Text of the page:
Since then there's been a running battle between civil society groups and the government. Compulsory Aadhaar in schools was challenged in the Supreme Court again in October 2015, in a case brought by a coalition of government school teachers, parents, parents' associations, and NGOs. The plaintiffs won, and the ruling clearly stated that access to welfare services should not be tied to Aadhaar registration. But the federal government continues to introduce compulsory Aadhaar registration for all kinds of things that exist in a legal grey area, from senior rail passes to applying for government jobs.
At the state and city level, many schools still demand Aadhaar cards, and some have proposed making Aadhaar compulsory to receive free school meals. India's Supreme Court has repeatedly reiterated that its earlier ruling still stands, leading to an ongoing game of cat-and-mouse between the executive and judicial branches of government—with the country's most disadvantaged citizens caught in the middle. And in a country with widespread illiteracy and a broad range of languages, mixed messages about whether Aadhaar is mandatory or not have led to mass confusion.

Children from government school protest at Shastri Bhawan against making Aadhar card mandatory for mid-day meal on March 17, 2017 in New Delhi, India.

The Indian government provides small scholarships and stipends to groups like caste and tribal minorities, or female students—but you need a bank account linked to Aadhaar to receive it. Many teachers have had to take up what is effectively an unpaid second job, handling distressed parents upset about their struggles trying to put their children through "free" school. "We have to send reports on how many identities and bank accounts have been linked to Aadhaar every single Friday," says Vishal.
"This is not a teacher's job, is it?"
The story of Aadhaar is increasingly the story of identity systems across the globe. In the coming decade, identity will become increasingly digitized, centralized, and integrated with our lives online. As other countries—particularly lower income ones—look to Aadhaar as a potential model for the future, they're watching the system's growing pains as well.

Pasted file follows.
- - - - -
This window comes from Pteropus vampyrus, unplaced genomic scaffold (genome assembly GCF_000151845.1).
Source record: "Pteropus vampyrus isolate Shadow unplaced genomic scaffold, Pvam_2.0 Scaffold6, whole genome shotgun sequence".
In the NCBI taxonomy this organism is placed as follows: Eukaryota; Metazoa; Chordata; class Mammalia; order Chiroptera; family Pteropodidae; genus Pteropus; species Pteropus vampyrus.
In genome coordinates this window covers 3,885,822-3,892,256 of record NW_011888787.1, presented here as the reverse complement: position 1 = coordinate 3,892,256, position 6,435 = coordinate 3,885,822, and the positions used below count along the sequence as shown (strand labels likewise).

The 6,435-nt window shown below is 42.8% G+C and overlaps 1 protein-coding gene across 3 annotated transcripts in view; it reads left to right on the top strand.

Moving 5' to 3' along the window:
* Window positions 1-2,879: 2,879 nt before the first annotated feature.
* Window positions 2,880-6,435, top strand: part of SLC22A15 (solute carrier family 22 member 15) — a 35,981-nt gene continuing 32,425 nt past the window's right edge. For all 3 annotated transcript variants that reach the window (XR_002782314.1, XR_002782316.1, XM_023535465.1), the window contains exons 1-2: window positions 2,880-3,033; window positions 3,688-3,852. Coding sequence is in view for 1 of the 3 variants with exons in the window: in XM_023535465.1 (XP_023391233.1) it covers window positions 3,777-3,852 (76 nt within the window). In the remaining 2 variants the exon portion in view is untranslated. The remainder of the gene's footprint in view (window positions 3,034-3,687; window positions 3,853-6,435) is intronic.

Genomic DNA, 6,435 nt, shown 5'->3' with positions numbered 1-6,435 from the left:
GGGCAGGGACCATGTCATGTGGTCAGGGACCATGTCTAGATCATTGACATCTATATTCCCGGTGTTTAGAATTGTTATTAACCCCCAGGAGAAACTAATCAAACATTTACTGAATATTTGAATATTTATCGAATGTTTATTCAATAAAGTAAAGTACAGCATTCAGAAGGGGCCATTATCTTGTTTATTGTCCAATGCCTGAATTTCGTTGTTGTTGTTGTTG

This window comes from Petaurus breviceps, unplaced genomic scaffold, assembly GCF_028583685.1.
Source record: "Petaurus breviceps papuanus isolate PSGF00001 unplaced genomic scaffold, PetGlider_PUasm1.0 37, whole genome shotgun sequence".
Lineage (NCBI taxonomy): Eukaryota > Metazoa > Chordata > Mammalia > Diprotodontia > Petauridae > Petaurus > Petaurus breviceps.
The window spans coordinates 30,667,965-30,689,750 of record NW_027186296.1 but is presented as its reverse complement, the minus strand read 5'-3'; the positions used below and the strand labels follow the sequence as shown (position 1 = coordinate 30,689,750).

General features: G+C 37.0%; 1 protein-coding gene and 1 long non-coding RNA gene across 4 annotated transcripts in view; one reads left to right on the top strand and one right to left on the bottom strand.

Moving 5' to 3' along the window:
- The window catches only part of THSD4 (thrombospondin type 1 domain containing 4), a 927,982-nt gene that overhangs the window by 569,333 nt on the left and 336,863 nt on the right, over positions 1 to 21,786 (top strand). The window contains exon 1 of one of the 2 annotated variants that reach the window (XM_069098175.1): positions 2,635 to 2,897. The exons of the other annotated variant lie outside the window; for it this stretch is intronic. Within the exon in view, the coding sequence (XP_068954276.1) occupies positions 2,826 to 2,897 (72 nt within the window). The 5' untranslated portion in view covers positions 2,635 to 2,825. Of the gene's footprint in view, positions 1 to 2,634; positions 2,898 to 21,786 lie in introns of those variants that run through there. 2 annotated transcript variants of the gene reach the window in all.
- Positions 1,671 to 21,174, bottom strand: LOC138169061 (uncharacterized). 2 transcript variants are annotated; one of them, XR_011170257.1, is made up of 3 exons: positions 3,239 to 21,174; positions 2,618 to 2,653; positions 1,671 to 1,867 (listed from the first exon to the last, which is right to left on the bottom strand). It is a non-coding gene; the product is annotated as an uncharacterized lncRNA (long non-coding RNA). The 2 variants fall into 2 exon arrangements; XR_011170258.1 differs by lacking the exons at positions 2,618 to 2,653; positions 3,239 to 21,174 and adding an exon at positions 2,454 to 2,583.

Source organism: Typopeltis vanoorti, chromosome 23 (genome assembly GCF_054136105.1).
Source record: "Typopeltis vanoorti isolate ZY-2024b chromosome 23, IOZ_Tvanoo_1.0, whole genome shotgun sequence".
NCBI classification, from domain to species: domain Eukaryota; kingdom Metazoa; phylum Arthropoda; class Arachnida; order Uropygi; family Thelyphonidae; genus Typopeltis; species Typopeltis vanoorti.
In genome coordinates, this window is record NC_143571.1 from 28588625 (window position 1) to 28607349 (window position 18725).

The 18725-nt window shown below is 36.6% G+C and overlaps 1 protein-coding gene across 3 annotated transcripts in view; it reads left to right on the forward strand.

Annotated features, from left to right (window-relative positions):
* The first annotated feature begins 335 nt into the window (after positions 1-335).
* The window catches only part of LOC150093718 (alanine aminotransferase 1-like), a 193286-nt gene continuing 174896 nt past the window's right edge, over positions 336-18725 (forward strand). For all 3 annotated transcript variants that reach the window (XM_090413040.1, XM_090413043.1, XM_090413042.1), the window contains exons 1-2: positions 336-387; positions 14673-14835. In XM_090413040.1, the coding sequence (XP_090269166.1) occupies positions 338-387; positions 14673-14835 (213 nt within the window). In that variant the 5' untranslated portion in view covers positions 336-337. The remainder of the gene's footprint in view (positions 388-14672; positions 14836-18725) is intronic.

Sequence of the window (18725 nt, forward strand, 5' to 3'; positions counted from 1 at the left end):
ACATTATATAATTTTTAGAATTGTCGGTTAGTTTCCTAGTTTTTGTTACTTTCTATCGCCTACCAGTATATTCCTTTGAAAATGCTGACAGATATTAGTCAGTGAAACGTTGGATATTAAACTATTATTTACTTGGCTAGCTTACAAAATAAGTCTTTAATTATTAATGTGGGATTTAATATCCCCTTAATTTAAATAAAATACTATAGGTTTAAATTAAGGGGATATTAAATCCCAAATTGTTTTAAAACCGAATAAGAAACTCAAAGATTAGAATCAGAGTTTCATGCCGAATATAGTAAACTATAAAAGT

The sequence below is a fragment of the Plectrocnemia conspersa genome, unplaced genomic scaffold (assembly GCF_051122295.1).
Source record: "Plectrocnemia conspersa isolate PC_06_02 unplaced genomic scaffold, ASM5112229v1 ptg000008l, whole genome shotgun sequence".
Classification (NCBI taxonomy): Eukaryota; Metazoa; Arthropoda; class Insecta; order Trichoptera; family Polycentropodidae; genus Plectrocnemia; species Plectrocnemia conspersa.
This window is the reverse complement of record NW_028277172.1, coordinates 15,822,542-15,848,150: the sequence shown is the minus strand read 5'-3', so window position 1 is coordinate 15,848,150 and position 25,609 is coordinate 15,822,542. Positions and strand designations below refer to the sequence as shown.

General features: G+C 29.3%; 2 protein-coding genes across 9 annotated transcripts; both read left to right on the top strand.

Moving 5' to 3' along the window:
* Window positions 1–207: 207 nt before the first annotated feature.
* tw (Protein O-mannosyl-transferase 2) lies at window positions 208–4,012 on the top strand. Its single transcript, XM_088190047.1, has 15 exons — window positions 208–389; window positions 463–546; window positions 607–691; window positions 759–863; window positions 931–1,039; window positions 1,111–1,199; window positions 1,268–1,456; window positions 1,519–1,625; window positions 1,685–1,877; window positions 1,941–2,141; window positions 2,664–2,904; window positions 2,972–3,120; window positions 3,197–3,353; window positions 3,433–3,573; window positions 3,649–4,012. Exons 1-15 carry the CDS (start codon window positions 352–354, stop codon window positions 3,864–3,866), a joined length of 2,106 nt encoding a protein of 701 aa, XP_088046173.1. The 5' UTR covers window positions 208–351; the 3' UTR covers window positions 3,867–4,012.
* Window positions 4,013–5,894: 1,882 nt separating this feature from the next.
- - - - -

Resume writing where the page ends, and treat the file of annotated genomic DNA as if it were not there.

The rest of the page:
Throughout history, identity systems—from the first paper passports to modern digital programs like Aadhaar—have been used to define people in different ways. Who's eligible for government welfare, and who isn't; who gets treated with humanity by the state, and who doesn't. They define individuals as either acceptable or unacceptable in the eyes of people with power.
The story of Aadhaar is increasingly the story of identity systems across the globe.

Over the course of this series, we'll be examining modern identity systems and the individuals struggling with them, from asylum seekers in Ireland to indigenous tribes in Japan. Today's identity systems have the potential to reach more people—and, in turn, to help more people than ever before. But what happens when these systems make lives worse? Can we design a system that ensures that no one falls through the cracks?

This piece is part of The ID Question, a series examining how identity is changing in the modern world—from ID cards to Facebook profiles, work life to indigenous rights. You can explore the whole series, including videos, a reading list, and more, at How We Get To Next. The ID Question on How We Get To Next is published under a Creative Commons Attribution ShareAlike 4.0 International license.